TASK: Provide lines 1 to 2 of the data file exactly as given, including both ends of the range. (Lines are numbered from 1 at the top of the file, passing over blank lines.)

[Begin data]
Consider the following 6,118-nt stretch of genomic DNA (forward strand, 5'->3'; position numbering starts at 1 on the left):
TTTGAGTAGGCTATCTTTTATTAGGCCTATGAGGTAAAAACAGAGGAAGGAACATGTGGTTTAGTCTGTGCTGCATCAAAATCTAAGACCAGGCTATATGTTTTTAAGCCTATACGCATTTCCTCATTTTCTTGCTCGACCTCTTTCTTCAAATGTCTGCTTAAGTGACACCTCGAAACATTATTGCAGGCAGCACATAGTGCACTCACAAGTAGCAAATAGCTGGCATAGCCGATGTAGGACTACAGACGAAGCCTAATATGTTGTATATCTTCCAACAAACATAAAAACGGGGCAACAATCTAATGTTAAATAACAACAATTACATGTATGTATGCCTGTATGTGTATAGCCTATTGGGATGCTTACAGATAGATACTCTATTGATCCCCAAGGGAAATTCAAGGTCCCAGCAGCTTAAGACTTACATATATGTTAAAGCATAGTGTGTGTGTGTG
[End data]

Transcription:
Consider the following 6,118-nt stretch of genomic DNA (forward strand, 5'->3'; position numbering starts at 1 on the left):
TTTGAGTAGGCTATCTTTTATTAGGCCTATGAGGTAAAAACAGAGGAAGGAACATGTGGTTTAGTCTGTGCTGCATCAAAATCTAAGACCAGGCTATATGTTTTTAAGCCTATACGCATTTCCTCATTTTCTTGCTCGACCTCTTTCTTCAAATGTCTGCTTAAGTGACACCTCGAAACATTATTGCAGGCAGCACATAGTGCACTCACAAGTAGCAAATAGCTGGCATAGCCGATGTAGGACTACAGACGAAGCCTAATATGTTGTATATCTTCCAACAAACATAAAAACGGGGCAACAATCTAATGTTAAATAACAACAATTACATGTATGTATGCCTGTATGTGTATAGCCTATTGGGATGCTTACAGATAGATACTCTATTGATCCCCAAGGGAAATTCAAGGTCCCAGCAGCTTAAGACTTACATATATGTTAAAGCATAGTGTGTGTGTGTG